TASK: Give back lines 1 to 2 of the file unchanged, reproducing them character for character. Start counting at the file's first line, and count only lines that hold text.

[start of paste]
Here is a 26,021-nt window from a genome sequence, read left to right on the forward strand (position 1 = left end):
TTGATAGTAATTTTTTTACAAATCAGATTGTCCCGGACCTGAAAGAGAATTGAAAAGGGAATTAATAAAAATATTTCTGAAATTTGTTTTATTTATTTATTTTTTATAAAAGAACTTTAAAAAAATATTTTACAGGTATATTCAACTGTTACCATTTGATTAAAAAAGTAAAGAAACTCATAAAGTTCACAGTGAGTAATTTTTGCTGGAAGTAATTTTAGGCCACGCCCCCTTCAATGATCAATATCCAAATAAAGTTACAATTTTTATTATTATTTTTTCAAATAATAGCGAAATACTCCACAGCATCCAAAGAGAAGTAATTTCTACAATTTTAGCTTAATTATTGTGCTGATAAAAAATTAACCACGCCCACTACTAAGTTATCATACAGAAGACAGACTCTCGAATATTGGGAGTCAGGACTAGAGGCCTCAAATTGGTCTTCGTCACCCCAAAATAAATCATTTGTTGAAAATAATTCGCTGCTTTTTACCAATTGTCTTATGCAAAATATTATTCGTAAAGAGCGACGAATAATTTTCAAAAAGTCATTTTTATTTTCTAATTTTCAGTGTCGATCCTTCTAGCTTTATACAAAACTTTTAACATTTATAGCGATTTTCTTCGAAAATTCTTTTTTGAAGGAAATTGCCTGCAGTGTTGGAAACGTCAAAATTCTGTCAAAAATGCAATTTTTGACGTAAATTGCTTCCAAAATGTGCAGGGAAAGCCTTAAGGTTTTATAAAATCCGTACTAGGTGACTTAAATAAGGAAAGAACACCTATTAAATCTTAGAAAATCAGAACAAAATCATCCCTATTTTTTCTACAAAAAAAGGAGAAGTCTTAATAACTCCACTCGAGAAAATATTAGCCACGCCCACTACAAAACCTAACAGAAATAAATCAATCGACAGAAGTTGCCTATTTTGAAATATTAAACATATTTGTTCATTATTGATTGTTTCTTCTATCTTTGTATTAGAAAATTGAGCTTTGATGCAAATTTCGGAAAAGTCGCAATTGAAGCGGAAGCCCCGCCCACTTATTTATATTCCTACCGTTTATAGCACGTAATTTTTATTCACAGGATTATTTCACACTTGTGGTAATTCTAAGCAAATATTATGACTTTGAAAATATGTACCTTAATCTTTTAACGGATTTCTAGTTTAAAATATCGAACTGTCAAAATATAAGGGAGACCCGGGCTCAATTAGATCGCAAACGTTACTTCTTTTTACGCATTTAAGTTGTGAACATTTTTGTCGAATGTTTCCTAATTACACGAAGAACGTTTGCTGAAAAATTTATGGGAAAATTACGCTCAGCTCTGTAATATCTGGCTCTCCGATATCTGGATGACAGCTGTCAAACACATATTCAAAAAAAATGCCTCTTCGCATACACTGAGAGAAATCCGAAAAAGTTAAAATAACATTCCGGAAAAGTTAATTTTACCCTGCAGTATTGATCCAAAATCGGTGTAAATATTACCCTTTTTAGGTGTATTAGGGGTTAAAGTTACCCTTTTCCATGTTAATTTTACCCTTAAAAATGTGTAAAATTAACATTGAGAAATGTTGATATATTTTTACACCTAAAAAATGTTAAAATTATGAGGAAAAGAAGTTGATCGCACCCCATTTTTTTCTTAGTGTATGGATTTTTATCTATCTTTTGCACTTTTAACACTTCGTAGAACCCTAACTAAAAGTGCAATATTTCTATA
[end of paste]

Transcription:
Here is a 26,021-nt window from a genome sequence, read left to right on the forward strand (position 1 = left end):
TTGATAGTAATTTTTTTACAAATCAGATTGTCCCGGACCTGAAAGAGAATTGAAAAGGGAATTAATAAAAATATTTCTGAAATTTGTTTTATTTATTTATTTTTTATAAAAGAACTTTAAAAAAATATTTTACAGGTATATTCAACTGTTACCATTTGATTAAAAAAGTAAAGAAACTCATAAAGTTCACAGTGAGTAATTTTTGCTGGAAGTAATTTTAGGCCACGCCCCCTTCAATGATCAATATCCAAATAAAGTTACAATTTTTATTATTATTTTTTCAAATAATAGCGAAATACTCCACAGCATCCAAAGAGAAGTAATTTCTACAATTTTAGCTTAATTATTGTGCTGATAAAAAATTAACCACGCCCACTACTAAGTTATCATACAGAAGACAGACTCTCGAATATTGGGAGTCAGGACTAGAGGCCTCAAATTGGTCTTCGTCACCCCAAAATAAATCATTTGTTGAAAATAATTCGCTGCTTTTTACCAATTGTCTTATGCAAAATATTATTCGTAAAGAGCGACGAATAATTTTCAAAAAGTCATTTTTATTTTCTAATTTTCAGTGTCGATCCTTCTAGCTTTATACAAAACTTTTAACATTTATAGCGATTTTCTTCGAAAATTCTTTTTTGAAGGAAATTGCCTGCAGTGTTGGAAACGTCAAAATTCTGTCAAAAATGCAATTTTTGACGTAAATTGCTTCCAAAATGTGCAGGGAAAGCCTTAAGGTTTTATAAAATCCGTACTAGGTGACTTAAATAAGGAAAGAACACCTATTAAATCTTAGAAAATCAGAACAAAATCATCCCTATTTTTTCTACAAAAAAAGGAGAAGTCTTAATAACTCCACTCGAGAAAATATTAGCCACGCCCACTACAAAACCTAACAGAAATAAATCAATCGACAGAAGTTGCCTATTTTGAAATATTAAACATATTTGTTCATTATTGATTGTTTCTTCTATCTTTGTATTAGAAAATTGAGCTTTGATGCAAATTTCGGAAAAGTCGCAATTGAAGCGGAAGCCCCGCCCACTTATTTATATTCCTACCGTTTATAGCACGTAATTTTTATTCACAGGATTATTTCACACTTGTGGTAATTCTAAGCAAATATTATGACTTTGAAAATATGTACCTTAATCTTTTAACGGATTTCTAGTTTAAAATATCGAACTGTCAAAATATAAGGGAGACCCGGGCTCAATTAGATCGCAAACGTTACTTCTTTTTACGCATTTAAGTTGTGAACATTTTTGTCGAATGTTTCCTAATTACACGAAGAACGTTTGCTGAAAAATTTATGGGAAAATTACGCTCAGCTCTGTAATATCTGGCTCTCCGATATCTGGATGACAGCTGTCAAACACATATTCAAAAAAAATGCCTCTTCGCATACACTGAGAGAAATCCGAAAAAGTTAAAATAACATTCCGGAAAAGTTAATTTTACCCTGCAGTATTGATCCAAAATCGGTGTAAATATTACCCTTTTTAGGTGTATTAGGGGTTAAAGTTACCCTTTTCCATGTTAATTTTACCCTTAAAAATGTGTAAAATTAACATTGAGAAATGTTGATATATTTTTACACCTAAAAAATGTTAAAATTATGAGGAAAAGAAGTTGATCGCACCCCATTTTTTTCTTAGTGTATGGATTTTTATCTATCTTTTGCACTTTTAACACTTCGTAGAACCCTAACTAAAAGTGCAATATTTCTATA